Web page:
Until recently, I was fine with platforms, and I was also fine with paying rent. Here, have  cuts of my income and my content because you’re providing a service to me. I legitimately wouldn’t want to run everything myself. The thing is, if done well, I’d be more than happy to throw my money at you. Just provide the service you promised, never change, continue to get my agreed upon monthly rent and we’re all good. Patreon doesn’t provide that service, though. At least, not in the creator centric way it used to. This is why, well, I decided to get my own website. Is it as convenient as Patreon? Nope, because my website still doesn’t have a, pay me now, button, like Patreon does, but it does have more direct ways to give money to me.

I legitimately love the one feature Patreon has where creators can check a box and people are charged for the thing, they just released into the world without having to wait for a monthly payment. This way, people could publish elsewhere, but still get paid for the work they do, elsewhere. The fact no other Patreon alternative offers this is mindboggling to me. Then again, all these other, ahem, alternatives, are trying to make an alternative without understanding the core audience they are targeting in the first place. Again, nobody knows how to make a Patreon alternative. This is ironically why my website is the best Patreon alternative for myself.

My website will update with stuff by me, but I’m not beholden to an investor. Heck, I’m not even beholden to you, really. The only thing I need to keep doing is pay my web host. People can choose to help with web hosting costs or not. Either way, my website won’t suddenly speed towards making investors happy overnight. My website and my own web space is, quite literally, immune to Enshittification. It’s the best decision I ever made, and it is evergreen enough to where that, in all actuality, as platforms come and go, well, I’ll still be here in my little corner not relying on another platform to fold. Even the Fediverse, which is currently going through its highwire moment, will eventually fade as well. Personal websites will always stand tall and prosper, even as platform after platform dies. All I need to do is pay my host and, boom! You have stuff to read and more. The best part about this arrangement is, if my current hosting company decides they want hyper growth at all costs and starts doing things that harm my online presence, I can just pack up and move. I’m not at all locked in. You can come with me, no matter where I go.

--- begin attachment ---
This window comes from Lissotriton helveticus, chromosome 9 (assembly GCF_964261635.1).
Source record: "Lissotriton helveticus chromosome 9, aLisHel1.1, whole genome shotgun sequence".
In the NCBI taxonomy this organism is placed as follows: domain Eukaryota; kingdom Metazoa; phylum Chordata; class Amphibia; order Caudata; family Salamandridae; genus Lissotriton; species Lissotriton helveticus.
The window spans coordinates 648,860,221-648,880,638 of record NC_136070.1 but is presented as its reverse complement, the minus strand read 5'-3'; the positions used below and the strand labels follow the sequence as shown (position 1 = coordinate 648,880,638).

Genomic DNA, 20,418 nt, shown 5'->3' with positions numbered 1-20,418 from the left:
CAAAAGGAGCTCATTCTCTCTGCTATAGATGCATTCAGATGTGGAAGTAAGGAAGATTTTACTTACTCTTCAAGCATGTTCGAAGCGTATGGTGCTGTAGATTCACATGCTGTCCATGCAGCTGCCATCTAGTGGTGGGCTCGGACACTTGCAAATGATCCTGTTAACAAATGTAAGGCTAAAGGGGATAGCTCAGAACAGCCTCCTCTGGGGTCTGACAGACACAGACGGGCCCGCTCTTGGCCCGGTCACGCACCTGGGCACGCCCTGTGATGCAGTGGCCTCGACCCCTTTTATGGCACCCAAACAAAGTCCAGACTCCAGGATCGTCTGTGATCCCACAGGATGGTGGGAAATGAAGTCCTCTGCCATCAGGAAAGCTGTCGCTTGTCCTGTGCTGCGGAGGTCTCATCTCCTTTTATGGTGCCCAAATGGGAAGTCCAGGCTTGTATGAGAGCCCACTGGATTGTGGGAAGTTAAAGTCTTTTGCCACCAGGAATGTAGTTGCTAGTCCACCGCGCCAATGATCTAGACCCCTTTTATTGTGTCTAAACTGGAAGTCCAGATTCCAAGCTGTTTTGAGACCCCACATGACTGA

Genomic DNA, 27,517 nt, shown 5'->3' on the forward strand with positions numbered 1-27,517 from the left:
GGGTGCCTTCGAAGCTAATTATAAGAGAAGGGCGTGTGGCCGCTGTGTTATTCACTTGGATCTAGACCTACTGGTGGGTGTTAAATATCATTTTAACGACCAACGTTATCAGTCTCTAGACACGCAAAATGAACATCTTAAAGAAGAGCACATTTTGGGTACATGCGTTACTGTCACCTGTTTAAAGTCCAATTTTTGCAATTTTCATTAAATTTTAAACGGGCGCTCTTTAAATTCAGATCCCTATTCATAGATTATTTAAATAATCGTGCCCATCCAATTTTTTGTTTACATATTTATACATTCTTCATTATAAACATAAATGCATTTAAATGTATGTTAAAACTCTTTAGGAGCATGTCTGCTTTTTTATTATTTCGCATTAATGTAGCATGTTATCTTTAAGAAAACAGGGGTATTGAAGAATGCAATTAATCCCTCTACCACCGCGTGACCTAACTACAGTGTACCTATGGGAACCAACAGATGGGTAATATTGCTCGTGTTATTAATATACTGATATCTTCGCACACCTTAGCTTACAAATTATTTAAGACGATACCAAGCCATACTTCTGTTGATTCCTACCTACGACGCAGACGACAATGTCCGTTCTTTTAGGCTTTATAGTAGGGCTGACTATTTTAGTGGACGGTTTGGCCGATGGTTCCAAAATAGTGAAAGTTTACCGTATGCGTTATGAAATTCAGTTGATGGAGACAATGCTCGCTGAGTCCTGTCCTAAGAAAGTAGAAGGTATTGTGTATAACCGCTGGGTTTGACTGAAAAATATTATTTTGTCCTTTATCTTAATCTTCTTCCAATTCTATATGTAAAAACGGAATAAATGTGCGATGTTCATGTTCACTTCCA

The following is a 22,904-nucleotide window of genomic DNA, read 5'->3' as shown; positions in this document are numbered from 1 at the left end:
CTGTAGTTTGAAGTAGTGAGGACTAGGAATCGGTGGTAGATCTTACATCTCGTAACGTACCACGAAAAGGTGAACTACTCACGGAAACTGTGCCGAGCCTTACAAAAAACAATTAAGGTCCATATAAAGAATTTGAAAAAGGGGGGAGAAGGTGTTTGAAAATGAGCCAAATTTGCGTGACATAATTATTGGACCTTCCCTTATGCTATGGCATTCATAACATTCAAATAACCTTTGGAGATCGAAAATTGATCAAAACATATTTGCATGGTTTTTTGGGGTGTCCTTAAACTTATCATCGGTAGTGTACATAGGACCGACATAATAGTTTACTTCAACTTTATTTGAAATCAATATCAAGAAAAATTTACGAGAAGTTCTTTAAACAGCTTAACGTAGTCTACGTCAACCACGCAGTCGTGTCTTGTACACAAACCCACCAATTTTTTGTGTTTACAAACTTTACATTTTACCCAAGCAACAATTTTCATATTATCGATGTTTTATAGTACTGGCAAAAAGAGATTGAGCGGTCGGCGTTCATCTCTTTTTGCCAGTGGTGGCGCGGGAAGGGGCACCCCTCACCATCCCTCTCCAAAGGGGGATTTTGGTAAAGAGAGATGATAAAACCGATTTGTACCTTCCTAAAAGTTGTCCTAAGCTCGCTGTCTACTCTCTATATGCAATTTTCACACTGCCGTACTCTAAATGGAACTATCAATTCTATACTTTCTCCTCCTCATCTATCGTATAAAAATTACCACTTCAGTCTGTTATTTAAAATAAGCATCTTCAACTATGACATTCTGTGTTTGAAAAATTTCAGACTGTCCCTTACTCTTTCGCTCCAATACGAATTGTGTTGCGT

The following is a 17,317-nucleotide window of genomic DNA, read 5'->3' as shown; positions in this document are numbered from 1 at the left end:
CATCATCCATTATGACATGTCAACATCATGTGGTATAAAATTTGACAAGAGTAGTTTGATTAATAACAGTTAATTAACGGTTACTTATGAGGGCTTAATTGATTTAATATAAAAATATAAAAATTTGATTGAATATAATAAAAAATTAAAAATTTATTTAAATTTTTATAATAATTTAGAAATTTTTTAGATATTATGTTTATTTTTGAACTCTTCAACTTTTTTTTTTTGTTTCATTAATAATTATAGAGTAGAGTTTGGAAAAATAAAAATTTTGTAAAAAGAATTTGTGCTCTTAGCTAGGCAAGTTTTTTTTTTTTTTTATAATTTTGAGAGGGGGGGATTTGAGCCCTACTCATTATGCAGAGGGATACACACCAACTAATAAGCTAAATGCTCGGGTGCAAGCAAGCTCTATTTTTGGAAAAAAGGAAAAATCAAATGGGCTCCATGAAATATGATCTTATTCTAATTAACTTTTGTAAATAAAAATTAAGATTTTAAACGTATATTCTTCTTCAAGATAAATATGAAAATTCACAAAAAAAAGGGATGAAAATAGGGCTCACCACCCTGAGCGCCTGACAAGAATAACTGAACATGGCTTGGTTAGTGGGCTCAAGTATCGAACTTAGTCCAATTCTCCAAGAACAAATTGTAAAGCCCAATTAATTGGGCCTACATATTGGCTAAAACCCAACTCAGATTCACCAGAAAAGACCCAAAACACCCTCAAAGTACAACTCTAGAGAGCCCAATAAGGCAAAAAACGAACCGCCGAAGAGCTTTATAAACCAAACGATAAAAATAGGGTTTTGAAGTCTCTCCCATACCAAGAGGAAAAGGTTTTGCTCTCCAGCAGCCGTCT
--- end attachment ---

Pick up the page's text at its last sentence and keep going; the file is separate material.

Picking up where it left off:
Also, I’m super curious, isn’t it a breath of fresh air knowing you can type in my website URL and have a sense of what you’re going to see when you land here as a repeat person? The layout won’t suddenly change, a new blog post might be added, but it’s familiar to you. Isn’t that comforting? I know it is to me, and I’m the one that built this thing. Imperfect, buggy sometimes, but it’s familiar and comforting, no?

All done soaping for the day. Now that I’ve had my say, I’ll go back to exploring Webrings and trying to figure out how to get that pay me now checkbox on my website. Will I ever succeed? Who knows, my garden is never perfect, but that’s ironically what I love about personal websites. None of them is perfect. It shows off what the internet used to be, a place where we all explored each other’s homes instead of, well, whatever it is now.